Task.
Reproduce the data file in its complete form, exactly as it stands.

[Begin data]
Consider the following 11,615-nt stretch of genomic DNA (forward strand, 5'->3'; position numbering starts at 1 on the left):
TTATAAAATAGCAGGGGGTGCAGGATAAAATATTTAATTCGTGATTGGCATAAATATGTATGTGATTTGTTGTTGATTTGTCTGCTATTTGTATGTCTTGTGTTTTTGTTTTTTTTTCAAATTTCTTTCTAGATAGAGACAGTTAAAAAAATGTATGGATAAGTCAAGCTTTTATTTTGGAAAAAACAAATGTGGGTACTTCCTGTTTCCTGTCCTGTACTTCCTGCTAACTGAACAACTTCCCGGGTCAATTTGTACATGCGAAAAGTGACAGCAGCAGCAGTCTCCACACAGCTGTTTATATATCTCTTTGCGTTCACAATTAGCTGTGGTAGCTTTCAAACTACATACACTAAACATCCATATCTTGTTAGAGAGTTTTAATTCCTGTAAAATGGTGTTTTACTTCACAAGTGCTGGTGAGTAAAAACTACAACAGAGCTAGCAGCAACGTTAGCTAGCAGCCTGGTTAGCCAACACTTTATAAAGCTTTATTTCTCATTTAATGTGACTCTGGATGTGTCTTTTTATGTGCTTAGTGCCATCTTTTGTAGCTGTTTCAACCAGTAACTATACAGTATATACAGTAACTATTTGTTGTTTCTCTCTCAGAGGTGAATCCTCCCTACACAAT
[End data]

Consider the following 11,615-nt stretch of genomic DNA (forward strand, 5'->3'; position numbering starts at 1 on the left):
TTATAAAATAGCAGGGGGTGCAGGATAAAATATTTAATTCGTGATTGGCATAAATATGTATGTGATTTGTTGTTGATTTGTCTGCTATTTGTATGTCTTGTGTTTTTGTTTTTTTTTCAAATTTCTTTCTAGATAGAGACAGTTAAAAAAATGTATGGATAAGTCAAGCTTTTATTTTGGAAAAAACAAATGTGGGTACTTCCTGTTTCCTGTCCTGTACTTCCTGCTAACTGAACAACTTCCCGGGTCAATTTGTACATGCGAAAAGTGACAGCAGCAGCAGTCTCCACACAGCTGTTTATATATCTCTTTGCGTTCACAATTAGCTGTGGTAGCTTTCAAACTACATACACTAAACATCCATATCTTGTTAGAGAGTTTTAATTCCTGTAAAATGGTGTTTTACTTCACAAGTGCTGGTGAGTAAAAACTACAACAGAGCTAGCAGCAACGTTAGCTAGCAGCCTGGTTAGCCAACACTTTATAAAGCTTTATTTCTCATTTAATGTGACTCTGGATGTGTCTTTTTATGTGCTTAGTGCCATCTTTTGTAGCTGTTTCAACCAGTAACTATACAGTATATACAGTAACTATTTGTTGTTTCTCTCTCAGAGGTGAATCCTCCCTACACAAT